en states have filed an application before the Supreme Court seeking the nullification of President Muhammadu Buhari’s pronouncement that only N200 should be re-circulated as legal tender, effectively banning N500 and N1000 notes.
The states are Kaduna, Kogi, Zamfara, Ondo, Ekiti, Katsina, Ogun, Cross River, Lagos and Sokoto states.
In their motion filed on Friday, February 17, 2023, they prayed the Supreme Court to set aside the president’s directive to the Central Bank of Nigeria (CBN) during his Thursday, February 16 media broadcast.
The states contended that the directive is an unconstitutional “overreach and usurpation of the judicial power” of the Supreme Court as the substantive matter is before the apex court, which on February 8 issued an interim order ex parte that the old N200, N500 and N1000 notes remain legal tender in Nigeria pending the determination of the motion on notice.
The lawyers led by A.J. Owonikoko (SAN) argued that the apex court reaffirmed the ex parte order on February 15, adding that the federal government had submitted to the jurisdiction of the court having appeared in the suit, making the matter subjudice.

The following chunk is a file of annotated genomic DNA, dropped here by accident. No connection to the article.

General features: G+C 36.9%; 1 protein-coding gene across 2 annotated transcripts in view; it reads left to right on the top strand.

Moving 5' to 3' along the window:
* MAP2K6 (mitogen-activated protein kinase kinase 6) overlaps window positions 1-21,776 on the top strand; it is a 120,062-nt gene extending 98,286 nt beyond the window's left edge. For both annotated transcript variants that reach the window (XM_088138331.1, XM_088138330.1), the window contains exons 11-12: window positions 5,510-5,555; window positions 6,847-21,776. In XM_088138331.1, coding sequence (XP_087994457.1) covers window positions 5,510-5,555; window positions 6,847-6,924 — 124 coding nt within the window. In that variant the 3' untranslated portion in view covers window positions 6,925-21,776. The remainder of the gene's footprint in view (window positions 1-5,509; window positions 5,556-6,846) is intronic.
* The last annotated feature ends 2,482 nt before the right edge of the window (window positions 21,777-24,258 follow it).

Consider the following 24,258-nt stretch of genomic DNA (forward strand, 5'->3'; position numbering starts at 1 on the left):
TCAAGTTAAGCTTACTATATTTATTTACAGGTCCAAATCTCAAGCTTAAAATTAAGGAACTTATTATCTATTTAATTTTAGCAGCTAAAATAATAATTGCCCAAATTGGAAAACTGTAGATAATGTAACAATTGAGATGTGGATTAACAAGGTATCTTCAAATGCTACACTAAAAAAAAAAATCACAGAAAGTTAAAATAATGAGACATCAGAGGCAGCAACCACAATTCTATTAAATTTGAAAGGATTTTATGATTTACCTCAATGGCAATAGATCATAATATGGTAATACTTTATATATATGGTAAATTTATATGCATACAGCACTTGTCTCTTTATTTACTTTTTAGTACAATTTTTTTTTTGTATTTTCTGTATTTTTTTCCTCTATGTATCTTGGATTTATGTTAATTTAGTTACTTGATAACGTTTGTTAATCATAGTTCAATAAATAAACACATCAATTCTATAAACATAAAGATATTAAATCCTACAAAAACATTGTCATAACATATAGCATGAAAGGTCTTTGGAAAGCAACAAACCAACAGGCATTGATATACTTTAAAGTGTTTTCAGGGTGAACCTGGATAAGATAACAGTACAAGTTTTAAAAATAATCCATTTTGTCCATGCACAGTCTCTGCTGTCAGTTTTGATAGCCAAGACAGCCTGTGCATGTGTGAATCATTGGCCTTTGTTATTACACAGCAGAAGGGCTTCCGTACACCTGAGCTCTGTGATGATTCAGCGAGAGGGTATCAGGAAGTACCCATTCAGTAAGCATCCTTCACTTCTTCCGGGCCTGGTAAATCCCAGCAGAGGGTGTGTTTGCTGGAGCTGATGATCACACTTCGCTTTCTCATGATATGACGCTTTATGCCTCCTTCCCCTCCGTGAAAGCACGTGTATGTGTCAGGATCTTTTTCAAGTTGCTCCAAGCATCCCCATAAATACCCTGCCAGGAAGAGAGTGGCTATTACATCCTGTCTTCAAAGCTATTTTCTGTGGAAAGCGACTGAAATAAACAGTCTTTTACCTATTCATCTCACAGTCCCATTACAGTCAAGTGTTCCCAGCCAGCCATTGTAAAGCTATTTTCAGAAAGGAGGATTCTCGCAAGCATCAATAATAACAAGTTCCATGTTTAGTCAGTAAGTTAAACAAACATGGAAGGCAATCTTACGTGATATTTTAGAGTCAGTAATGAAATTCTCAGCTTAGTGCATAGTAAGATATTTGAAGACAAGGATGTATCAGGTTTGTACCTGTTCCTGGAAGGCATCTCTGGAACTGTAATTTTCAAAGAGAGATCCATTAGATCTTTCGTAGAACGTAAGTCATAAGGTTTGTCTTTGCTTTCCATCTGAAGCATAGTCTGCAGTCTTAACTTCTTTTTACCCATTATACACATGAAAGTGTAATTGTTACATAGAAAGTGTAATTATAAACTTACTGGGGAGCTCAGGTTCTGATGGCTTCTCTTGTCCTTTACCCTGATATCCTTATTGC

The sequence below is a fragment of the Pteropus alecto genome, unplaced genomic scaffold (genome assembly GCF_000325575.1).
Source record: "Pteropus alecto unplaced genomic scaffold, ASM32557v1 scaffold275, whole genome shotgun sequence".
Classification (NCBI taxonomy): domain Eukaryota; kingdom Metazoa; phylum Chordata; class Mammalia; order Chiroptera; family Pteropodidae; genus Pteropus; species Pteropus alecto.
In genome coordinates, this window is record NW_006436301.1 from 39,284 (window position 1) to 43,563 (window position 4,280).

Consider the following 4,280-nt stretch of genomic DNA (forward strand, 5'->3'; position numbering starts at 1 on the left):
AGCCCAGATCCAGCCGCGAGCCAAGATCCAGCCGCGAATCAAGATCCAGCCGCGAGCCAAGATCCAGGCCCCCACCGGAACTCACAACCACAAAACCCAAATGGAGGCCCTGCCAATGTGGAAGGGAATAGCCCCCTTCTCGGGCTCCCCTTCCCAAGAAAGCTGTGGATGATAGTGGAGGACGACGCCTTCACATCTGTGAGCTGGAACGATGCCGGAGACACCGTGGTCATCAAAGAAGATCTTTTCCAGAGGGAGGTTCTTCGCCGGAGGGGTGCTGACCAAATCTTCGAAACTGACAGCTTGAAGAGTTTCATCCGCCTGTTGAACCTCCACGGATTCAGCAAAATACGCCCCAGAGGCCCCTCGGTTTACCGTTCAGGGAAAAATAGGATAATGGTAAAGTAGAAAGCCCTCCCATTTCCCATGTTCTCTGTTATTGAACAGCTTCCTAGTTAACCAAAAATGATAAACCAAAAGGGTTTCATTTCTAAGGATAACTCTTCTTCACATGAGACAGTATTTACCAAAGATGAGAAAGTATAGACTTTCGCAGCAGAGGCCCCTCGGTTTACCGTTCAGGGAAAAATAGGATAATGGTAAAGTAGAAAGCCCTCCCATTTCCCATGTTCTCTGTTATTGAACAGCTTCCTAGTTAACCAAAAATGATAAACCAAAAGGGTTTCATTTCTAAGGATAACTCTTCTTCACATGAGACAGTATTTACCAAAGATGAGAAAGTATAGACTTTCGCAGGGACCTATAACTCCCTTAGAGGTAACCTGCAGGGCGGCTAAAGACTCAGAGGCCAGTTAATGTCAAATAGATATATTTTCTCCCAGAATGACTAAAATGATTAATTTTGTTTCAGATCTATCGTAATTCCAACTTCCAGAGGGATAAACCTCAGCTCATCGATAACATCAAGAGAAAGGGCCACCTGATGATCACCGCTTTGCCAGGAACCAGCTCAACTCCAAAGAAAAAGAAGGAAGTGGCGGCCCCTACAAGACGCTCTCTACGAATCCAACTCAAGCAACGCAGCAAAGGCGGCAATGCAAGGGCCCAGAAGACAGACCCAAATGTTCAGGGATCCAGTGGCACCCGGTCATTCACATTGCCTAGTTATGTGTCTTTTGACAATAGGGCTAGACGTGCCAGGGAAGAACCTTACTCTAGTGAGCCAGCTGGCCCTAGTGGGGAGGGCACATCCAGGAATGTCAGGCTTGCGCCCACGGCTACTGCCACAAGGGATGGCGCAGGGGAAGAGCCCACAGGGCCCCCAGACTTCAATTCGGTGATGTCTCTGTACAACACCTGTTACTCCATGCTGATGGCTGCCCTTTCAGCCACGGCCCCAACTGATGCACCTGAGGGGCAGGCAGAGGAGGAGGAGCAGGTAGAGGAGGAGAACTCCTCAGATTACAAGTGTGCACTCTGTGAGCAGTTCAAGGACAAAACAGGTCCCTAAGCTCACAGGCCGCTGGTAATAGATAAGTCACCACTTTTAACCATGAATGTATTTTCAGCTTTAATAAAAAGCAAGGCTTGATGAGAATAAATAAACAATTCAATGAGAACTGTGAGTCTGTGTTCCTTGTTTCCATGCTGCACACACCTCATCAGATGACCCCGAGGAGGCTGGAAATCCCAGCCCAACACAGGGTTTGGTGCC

The five-member panel of the Supreme Court led by Justice John Inyang Okoro had on February 15 categorised the 10 states opposing the naira redesigning and swap deadline as co-plaintiffs, while those in support, including Bayelsa and Edo states, were categorized as co-defendant states.
The matter is expected to be heard on Wednesday, February 22.
Meanwhile, President Muhammadu Buhari had earlier been accused of exhibiting tendencies of a military tyrant in a democratic dispensation.
The allegation was made by a Senior Advocate of Nigeria, Mike Ozekhome, on Friday, February 17, 2023.
Ozekhome condemned the president’s order countering a Supreme Court’s ruling on the new naira redesign policy.